Short video streaming apps have become a destination for job seekers in China. How Chinese Blue-collar workers find work through a short video apps. According to RestofWorld, a latest survey via way of means of Kuaishou Technology, the country’s second-biggest brief video platform, found that the short video app has quickly overtaken other job search methods for 400 million Chinese workers.
In January, Kuaishou, a TikTok-like video app popular among blue-collar workers, launched Kwai Recruitment, a dedicated live streaming recruitment section. By the second quarter of 2022, Kwaishu had 250 million monthly active users. Jobs for delivery men, package drivers, rabbit farm workers, and nannies are posted on their job channels by recruiters who have switched to live streaming.
According to a survey released this week, blue-collar workers make up about 70% of all employees in the country’s business and carrier sectors, with the bulk incomes between 5,000 and 8,000 yuan a month.
How Chinese workers find work in short-streaming video apps
According to the South China Morning Post, quick films have speedy overtaken traditional recruiting sites and apps and come second behind “one-to-one job interviews,” which are used by two-thirds of job seekers. Prefer more than Sugar, or 67.6 percent.
Traditionally, recruitment for factories and farms is done through recruitment agencies through offline job fairs, employment websites or WeChat posts. However, agents now say it’s more affordable to connect unskilled workers through live streaming.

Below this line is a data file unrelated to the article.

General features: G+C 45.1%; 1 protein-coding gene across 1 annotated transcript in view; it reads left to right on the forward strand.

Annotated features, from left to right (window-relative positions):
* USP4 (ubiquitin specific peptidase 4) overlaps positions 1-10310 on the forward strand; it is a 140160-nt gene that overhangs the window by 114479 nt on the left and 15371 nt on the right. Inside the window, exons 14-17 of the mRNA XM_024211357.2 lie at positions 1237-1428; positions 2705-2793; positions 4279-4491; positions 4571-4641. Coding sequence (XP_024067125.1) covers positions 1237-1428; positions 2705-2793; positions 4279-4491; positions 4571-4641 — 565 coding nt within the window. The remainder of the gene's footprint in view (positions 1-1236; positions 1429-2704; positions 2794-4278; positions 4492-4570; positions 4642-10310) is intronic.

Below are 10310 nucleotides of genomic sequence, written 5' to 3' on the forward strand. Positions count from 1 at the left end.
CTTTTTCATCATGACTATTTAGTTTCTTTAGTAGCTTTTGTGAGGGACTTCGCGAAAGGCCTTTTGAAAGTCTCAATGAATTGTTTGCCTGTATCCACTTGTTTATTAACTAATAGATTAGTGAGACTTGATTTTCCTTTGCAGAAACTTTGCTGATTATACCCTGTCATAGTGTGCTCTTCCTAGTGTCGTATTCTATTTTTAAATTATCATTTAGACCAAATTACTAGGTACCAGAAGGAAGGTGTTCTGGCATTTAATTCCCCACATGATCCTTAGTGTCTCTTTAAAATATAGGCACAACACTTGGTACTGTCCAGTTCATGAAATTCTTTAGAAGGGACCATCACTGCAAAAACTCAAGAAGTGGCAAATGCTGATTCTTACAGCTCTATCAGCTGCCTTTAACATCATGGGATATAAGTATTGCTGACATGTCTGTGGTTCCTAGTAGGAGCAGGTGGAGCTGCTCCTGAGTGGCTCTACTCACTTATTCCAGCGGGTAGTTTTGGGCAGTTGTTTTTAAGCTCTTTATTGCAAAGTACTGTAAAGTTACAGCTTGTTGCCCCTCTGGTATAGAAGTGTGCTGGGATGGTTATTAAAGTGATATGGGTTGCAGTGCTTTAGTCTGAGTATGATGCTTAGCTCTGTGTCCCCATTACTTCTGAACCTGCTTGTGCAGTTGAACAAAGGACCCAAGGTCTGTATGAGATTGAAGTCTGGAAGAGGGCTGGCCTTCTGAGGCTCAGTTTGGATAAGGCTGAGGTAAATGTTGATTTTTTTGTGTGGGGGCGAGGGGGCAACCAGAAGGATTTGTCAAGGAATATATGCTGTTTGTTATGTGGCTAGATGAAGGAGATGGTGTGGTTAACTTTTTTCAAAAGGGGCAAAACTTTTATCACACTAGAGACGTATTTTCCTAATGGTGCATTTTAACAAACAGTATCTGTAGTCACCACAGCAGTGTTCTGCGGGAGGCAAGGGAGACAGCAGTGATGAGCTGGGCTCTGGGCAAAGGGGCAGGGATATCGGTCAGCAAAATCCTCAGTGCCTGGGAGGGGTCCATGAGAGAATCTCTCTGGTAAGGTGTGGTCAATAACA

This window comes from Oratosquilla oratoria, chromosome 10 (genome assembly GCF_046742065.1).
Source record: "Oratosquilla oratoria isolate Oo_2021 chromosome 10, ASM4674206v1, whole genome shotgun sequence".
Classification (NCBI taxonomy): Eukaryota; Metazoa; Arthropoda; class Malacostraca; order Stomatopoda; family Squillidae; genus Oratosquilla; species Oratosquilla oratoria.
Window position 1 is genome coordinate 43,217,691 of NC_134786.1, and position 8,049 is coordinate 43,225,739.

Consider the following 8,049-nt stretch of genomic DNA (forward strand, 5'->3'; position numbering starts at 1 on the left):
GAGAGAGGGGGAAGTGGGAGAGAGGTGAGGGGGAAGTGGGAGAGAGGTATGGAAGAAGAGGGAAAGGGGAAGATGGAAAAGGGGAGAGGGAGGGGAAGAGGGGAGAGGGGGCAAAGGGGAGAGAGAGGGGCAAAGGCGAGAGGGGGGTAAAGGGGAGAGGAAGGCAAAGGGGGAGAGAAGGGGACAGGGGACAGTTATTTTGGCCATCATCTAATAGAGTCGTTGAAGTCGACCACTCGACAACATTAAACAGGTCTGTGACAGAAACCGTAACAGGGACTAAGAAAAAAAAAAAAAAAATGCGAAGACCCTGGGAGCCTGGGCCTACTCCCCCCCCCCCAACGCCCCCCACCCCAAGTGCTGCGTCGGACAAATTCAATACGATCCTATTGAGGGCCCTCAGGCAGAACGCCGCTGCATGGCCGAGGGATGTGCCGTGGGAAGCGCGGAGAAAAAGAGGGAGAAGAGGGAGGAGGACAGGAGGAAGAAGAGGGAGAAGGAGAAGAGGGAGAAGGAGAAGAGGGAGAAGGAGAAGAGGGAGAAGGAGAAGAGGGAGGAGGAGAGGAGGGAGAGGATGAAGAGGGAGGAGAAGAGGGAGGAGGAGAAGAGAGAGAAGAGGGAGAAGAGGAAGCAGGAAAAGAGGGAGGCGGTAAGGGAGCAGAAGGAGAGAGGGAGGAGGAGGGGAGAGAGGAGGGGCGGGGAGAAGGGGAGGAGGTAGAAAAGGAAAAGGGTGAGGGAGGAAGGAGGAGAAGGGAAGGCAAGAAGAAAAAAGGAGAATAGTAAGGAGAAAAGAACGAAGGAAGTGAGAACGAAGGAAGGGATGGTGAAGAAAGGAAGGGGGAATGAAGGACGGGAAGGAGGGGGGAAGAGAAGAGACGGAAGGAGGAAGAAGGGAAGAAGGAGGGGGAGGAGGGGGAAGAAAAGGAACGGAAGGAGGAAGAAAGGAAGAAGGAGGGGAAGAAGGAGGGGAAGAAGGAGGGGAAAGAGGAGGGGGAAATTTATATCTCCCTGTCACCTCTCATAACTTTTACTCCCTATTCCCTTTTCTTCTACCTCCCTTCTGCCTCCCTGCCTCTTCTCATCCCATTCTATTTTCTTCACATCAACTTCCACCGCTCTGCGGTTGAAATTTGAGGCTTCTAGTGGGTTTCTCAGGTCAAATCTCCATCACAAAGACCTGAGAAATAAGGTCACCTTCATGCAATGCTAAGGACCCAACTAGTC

One of the most popular short video apps in China, Kwaishu has approximately 250 million monthly active users. In one case, Liu Chao, a famous Kwaishu influencer, helped 14,000 workers find jobs over two years by promoting recruitment information.
According to official data, there are about 200 million workers in China who work flexible hours or do not have long-term employment contracts. In addition, the country has around 300 million migrant workers, who are looking for work outside their place of origin.
The report also highlights China’s aging crisis, where more than half of the workers surveyed are over 40, higher than the average age of the entire workforce of 38.8. The study also found that Chinese millennials are displacing older workers.
Why are short streaming video apps trending in China?
According to Insider Intelligence, short-form video apps that allow users to produce content in 15- and 60-second bursts arrived in China in early 2017 and quickly became an entertainment option.
Live streaming first gained traction as a form of entertainment in China. However, in recent years it has informed all aspects of daily life, from shopping to education and job hunting.
Today, live streaming has become popular in the blue-collar job market, where companies require many people to have little skill or previous experience, and has been adopted by various short videos and job search apps.